Growing up, my Momma always taught my sister and me that we should never invite ourselves over to people’s houses. That is a rule I still live by. I will be glad to visit with you. I would ask that if you desire a visit, please invite me to come and set up an appointment. I feel that coming to a person’s home is a privilege extended and should be something you control. It is not my right or within my responsibility to intrude upon your “safe place”. An appointment ensures that the time is protected from anything that may compete. I want to be able to visit without worrying that something else may compete for my time. You have to ask me to come visit you. I don’t operate from the understanding that people expect me to come into their homes. I operate from the understanding that your time and home are yours and I am invited into them. This way you can pick a time that is best for you. If my schedule allows it, I will be glad to visit.

When it comes to hospital visits, that is something else. I will gladly come and pray for you before a procedure, if that is what you want. If I come, I usually stay until the procedure is over and the attending doctor reports. But again, you have to let me know when and where. Hospitals are cracking down on information they will release. It is law that they cannot release certain information. If you are going in, and you want a visit, please inform me in advance. If you are in the hospital for an extended stay, I will pay a visit. In order to make it easier, please let me know what hospital, what floor, what room, and if there are any limitations (gowns and masks, special hours, etc.). I will try to make it to the emergency room in the case of a serious event as soon as I am able. But I will also respect the rules and boundaries of any hospital.

How can I get in touch with you?
You are welcome to contact me whenever you need to. I will acknowledge a message at my earliest convenience (usually fairly quickly). I may not be able to physically get to see you at the moment but at least contact me. The best way to reach me is in this order: text message, instant message through Facebook Messenger, cell phone, email, office phone, home phone.
I will try to post times when I am available in the office. I don’t mind people stopping for a visit. An appointment will ensure that I will be there when you wish to visit.

Will your wife be/do ___(fill in the blank)______?
I know that some churches have expectations of the preacher’s wife. My wife is her own person with her own gifts, talents, and interests. If you would like to ask her to do something, she should be allowed the opportunity to consider it. She is not appointed to the church, though, I am. Please don’t expect her to do something without sitting down and talking with her.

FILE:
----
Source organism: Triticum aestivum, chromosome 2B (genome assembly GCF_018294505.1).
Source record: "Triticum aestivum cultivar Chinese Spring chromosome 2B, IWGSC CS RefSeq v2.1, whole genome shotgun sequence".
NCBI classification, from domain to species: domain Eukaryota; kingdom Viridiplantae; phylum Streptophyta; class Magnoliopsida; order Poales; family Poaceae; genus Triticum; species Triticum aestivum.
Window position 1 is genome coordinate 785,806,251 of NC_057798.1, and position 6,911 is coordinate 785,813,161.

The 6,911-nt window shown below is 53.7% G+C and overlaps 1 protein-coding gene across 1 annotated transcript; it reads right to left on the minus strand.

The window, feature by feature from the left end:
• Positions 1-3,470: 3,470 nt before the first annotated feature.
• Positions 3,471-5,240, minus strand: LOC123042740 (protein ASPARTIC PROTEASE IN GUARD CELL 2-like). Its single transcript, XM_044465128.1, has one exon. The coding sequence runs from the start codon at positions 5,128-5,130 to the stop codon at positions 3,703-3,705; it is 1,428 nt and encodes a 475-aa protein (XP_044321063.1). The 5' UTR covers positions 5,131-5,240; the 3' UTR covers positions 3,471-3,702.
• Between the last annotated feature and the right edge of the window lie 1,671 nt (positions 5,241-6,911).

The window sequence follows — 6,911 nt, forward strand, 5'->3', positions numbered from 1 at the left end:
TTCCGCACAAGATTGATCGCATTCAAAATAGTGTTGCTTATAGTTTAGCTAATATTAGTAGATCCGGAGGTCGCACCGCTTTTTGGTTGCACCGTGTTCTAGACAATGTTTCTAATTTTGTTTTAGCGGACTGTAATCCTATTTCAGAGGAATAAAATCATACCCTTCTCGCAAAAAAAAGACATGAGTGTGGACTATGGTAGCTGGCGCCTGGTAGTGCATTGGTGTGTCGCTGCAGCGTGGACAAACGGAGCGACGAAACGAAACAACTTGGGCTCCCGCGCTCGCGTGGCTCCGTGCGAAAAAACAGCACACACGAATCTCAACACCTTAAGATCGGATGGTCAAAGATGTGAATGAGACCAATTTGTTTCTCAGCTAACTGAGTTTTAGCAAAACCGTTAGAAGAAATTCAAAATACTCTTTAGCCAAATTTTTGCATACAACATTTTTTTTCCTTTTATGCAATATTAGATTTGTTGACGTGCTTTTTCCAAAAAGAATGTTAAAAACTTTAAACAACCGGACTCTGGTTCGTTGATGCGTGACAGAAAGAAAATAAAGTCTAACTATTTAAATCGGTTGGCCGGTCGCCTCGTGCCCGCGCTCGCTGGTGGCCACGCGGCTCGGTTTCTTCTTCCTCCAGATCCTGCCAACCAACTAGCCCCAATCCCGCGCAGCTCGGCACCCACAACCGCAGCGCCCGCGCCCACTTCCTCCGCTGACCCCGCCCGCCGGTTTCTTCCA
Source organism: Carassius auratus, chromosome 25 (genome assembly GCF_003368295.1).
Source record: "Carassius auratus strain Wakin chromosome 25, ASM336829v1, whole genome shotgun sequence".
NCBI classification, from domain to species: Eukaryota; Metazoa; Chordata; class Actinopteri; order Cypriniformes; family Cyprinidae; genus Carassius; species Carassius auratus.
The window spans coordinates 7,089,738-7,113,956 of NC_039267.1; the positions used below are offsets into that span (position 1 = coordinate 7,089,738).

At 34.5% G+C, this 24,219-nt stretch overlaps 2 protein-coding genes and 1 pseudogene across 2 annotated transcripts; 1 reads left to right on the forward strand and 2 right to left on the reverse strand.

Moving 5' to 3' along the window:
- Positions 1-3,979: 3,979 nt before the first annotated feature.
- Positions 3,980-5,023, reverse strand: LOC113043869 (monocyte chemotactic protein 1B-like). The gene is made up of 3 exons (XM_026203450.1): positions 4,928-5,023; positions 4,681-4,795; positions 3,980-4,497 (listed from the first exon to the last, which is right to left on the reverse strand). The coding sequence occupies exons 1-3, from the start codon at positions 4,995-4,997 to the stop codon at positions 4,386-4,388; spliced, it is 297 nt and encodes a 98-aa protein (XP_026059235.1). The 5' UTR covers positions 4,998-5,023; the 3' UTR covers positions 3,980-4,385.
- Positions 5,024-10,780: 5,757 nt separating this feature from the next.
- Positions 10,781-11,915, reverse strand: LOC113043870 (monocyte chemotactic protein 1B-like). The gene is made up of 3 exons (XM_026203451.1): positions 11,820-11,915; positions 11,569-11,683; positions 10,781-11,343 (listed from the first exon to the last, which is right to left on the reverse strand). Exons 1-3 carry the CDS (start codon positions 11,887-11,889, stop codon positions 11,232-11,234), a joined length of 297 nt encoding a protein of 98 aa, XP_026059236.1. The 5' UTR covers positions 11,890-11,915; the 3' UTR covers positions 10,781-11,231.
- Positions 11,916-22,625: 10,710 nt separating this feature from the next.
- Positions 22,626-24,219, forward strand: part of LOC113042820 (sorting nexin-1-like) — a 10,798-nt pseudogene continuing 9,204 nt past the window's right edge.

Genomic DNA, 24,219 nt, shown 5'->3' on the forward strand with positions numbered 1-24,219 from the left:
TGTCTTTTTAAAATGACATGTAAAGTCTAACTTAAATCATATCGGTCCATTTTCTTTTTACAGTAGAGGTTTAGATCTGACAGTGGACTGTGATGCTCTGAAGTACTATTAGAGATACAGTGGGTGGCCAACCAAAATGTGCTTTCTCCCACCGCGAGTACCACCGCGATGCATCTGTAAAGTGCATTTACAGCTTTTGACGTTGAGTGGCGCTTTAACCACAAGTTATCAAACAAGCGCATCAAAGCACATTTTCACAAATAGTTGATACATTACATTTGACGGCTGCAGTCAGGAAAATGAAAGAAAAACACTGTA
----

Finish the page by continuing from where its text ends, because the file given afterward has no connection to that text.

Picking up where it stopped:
Will you be at various events?
Personal family time is very important to us. We like to spend time with one another and do things together as a family. If there are events that we can come to as a family, we will be there. We also like to enjoy quiet time together. So we most likely will not be every event.
If there is something special you would like me to be involved with, please come and talk to me. I don’t know what you want or expect. The things you consider to be important or community building may escape my notice. Some traditions and community bonding experiences are things I don’t have any history with. But if you come talk to me, then we will come to a better understanding of each other.

What do you like?
Favorite food: Bar-b-que ribs.
Favorite drink: Coffee with sugar and milk or a big glass of sweet tea.
Favorite music: I enjoy a lot of different styles of music and depending on my mood, I will listen to different things.
Favorite movie: Any Marvel or Disney movie, The Greatest Showman, Mr. Magorium’s Wonder Emporium, The Princess Bride, One Crazy Summer
Favorite television show: I like almost all science-fiction shows; I watch DC super hero shows with my youngest son, and action shows with my wife. My DVR gets really full.
Heroes: Walt Disney, Dave Ramsey, my mother, John Wesley, E. Stanley Jones
Favorite sport: I don’t care much for sports but I like hockey most of all
Favorite snack food: beef jerky and gummy bears (not together)

What do you dislike?
Water, heights, flying.

Where do you come from?
I was born into an Air Force family. I was born December 29, 1970 outside of San Bernardino, California. We moved to the Philippines and Wichita, Kansas. When I was about 10 we moved to a little town in southeastern Oklahoma. I have spent most of my ministry (and now a largest portion of my life) in northwestern Oklahoma or the Panhandle.
I attended college at East Central University in Ada, Oklahoma. I have a degree in History with special focus on Russian and Soviet studies and Sociology as my minor. I attended seminary at Asbury Theological in Wilmore, Kentucky.